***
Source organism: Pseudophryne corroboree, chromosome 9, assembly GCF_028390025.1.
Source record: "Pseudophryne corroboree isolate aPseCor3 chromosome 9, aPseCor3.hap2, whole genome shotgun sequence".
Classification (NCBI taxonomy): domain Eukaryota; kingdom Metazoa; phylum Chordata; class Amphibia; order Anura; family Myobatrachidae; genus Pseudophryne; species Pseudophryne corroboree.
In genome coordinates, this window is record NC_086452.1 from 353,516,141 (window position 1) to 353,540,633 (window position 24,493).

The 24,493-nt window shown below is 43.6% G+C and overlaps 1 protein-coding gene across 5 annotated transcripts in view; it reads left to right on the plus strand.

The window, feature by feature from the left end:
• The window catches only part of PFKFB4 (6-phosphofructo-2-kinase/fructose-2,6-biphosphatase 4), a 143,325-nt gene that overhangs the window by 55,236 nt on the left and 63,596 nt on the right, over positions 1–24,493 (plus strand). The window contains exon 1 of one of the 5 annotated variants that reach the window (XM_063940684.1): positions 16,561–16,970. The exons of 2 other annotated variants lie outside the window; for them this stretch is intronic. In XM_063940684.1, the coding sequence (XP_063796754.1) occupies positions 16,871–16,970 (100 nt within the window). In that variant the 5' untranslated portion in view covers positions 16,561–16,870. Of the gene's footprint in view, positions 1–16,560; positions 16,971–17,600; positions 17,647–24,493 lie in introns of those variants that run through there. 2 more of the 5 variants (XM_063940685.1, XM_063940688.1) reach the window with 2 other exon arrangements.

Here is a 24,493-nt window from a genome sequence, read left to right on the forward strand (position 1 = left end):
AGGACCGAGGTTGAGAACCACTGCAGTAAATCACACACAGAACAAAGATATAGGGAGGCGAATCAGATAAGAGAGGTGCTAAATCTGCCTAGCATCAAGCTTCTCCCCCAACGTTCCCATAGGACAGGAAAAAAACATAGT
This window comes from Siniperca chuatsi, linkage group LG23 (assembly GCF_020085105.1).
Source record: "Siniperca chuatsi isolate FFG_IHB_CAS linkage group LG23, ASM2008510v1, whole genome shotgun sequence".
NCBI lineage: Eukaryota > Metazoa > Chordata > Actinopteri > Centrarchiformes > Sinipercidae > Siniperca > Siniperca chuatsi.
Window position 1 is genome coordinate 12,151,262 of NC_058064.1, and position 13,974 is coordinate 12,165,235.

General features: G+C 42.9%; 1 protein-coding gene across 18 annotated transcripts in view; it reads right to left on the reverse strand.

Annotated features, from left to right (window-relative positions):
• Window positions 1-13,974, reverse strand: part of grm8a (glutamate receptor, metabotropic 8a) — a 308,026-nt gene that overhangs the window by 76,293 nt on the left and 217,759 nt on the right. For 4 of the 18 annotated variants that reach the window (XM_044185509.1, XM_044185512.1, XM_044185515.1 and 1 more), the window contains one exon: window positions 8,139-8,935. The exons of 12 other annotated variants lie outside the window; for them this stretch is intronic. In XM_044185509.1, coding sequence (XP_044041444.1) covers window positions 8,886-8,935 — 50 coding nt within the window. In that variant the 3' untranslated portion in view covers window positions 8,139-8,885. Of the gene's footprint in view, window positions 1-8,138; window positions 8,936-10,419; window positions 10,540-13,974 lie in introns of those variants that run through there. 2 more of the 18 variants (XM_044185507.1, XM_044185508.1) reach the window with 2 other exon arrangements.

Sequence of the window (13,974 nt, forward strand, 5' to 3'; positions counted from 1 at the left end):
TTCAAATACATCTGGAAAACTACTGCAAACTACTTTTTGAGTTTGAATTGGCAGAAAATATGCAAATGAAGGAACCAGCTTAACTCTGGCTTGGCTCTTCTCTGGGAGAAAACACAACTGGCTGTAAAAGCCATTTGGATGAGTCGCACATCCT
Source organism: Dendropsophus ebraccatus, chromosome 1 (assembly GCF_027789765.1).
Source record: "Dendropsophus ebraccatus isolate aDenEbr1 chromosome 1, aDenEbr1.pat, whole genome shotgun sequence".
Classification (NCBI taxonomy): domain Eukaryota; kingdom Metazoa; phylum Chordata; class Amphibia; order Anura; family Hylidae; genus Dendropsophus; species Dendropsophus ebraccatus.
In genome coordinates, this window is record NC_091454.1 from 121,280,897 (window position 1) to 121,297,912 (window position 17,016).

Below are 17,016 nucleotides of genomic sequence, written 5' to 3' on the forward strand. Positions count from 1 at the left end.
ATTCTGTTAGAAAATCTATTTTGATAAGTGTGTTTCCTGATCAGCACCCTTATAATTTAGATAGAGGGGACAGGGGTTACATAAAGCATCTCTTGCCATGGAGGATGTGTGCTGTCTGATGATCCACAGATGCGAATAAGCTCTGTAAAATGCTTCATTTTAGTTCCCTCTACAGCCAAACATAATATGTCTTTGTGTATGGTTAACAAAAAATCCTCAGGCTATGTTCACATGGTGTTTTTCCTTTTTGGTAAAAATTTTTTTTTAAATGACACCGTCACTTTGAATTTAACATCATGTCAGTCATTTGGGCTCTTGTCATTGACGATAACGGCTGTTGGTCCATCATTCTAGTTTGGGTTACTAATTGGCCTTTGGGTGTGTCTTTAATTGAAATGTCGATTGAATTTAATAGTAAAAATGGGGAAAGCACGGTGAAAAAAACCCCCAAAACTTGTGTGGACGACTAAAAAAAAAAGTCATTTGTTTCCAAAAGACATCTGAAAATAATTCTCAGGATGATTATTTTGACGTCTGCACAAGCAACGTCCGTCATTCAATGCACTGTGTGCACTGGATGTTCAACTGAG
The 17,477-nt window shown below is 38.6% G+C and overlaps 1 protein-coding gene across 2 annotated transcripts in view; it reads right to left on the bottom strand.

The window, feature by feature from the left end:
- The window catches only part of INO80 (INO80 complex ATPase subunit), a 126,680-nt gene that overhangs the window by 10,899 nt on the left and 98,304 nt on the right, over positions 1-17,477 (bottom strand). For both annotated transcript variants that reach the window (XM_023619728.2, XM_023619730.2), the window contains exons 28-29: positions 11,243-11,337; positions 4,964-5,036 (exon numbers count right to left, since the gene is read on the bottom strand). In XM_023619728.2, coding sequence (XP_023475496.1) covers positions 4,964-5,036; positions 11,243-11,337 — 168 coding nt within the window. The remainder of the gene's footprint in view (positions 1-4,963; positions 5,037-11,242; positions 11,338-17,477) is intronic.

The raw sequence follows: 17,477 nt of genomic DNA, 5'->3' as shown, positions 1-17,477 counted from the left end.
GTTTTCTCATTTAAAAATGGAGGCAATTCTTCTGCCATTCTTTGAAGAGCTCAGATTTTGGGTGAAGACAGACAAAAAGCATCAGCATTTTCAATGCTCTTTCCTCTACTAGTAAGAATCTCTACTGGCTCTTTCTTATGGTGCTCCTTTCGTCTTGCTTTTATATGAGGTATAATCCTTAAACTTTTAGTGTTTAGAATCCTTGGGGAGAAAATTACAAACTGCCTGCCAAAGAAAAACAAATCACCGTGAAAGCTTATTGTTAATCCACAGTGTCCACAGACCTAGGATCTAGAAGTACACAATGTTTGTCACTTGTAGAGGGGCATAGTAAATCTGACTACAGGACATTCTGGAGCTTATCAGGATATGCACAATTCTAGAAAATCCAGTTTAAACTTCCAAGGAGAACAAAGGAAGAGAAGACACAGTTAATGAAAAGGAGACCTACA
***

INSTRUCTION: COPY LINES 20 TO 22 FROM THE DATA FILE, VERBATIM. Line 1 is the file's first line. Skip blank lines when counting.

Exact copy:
Source record: "Dendropsophus ebraccatus isolate aDenEbr1 chromosome 1, aDenEbr1.pat, whole genome shotgun sequence".
Classification (NCBI taxonomy): domain Eukaryota; kingdom Metazoa; phylum Chordata; class Amphibia; order Anura; family Hylidae; genus Dendropsophus; species Dendropsophus ebraccatus.
In genome coordinates, this window is record NC_091454.1 from 121,280,897 (window position 1) to 121,297,912 (window position 17,016).